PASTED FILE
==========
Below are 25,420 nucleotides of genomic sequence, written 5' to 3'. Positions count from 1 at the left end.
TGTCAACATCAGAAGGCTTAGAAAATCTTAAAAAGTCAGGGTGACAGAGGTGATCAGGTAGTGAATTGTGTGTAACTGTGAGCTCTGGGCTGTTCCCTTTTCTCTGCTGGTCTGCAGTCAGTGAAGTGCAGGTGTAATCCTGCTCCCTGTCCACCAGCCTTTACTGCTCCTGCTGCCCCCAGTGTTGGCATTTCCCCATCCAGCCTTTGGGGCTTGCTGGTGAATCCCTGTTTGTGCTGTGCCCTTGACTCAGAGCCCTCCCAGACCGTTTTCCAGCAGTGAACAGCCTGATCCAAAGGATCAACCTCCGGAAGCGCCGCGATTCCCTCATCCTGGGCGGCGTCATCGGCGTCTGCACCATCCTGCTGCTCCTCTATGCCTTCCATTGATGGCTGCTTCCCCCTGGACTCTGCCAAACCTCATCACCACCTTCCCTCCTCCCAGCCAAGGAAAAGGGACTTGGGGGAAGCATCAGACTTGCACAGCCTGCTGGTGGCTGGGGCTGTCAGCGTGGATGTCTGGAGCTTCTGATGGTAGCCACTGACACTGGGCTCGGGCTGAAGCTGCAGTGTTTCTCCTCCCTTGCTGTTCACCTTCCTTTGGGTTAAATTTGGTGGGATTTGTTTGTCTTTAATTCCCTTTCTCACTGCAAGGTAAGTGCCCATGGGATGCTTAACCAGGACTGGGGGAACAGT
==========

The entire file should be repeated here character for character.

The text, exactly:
Below are 25,420 nucleotides of genomic sequence, written 5' to 3'. Positions count from 1 at the left end.
TGTCAACATCAGAAGGCTTAGAAAATCTTAAAAAGTCAGGGTGACAGAGGTGATCAGGTAGTGAATTGTGTGTAACTGTGAGCTCTGGGCTGTTCCCTTTTCTCTGCTGGTCTGCAGTCAGTGAAGTGCAGGTGTAATCCTGCTCCCTGTCCACCAGCCTTTACTGCTCCTGCTGCCCCCAGTGTTGGCATTTCCCCATCCAGCCTTTGGGGCTTGCTGGTGAATCCCTGTTTGTGCTGTGCCCTTGACTCAGAGCCCTCCCAGACCGTTTTCCAGCAGTGAACAGCCTGATCCAAAGGATCAACCTCCGGAAGCGCCGCGATTCCCTCATCCTGGGCGGCGTCATCGGCGTCTGCACCATCCTGCTGCTCCTCTATGCCTTCCATTGATGGCTGCTTCCCCCTGGACTCTGCCAAACCTCATCACCACCTTCCCTCCTCCCAGCCAAGGAAAAGGGACTTGGGGGAAGCATCAGACTTGCACAGCCTGCTGGTGGCTGGGGCTGTCAGCGTGGATGTCTGGAGCTTCTGATGGTAGCCACTGACACTGGGCTCGGGCTGAAGCTGCAGTGTTTCTCCTCCCTTGCTGTTCACCTTCCTTTGGGTTAAATTTGGTGGGATTTGTTTGTCTTTAATTCCCTTTCTCACTGCAAGGTAAGTGCCCATGGGATGCTTAACCAGGACTGGGGGAACAGT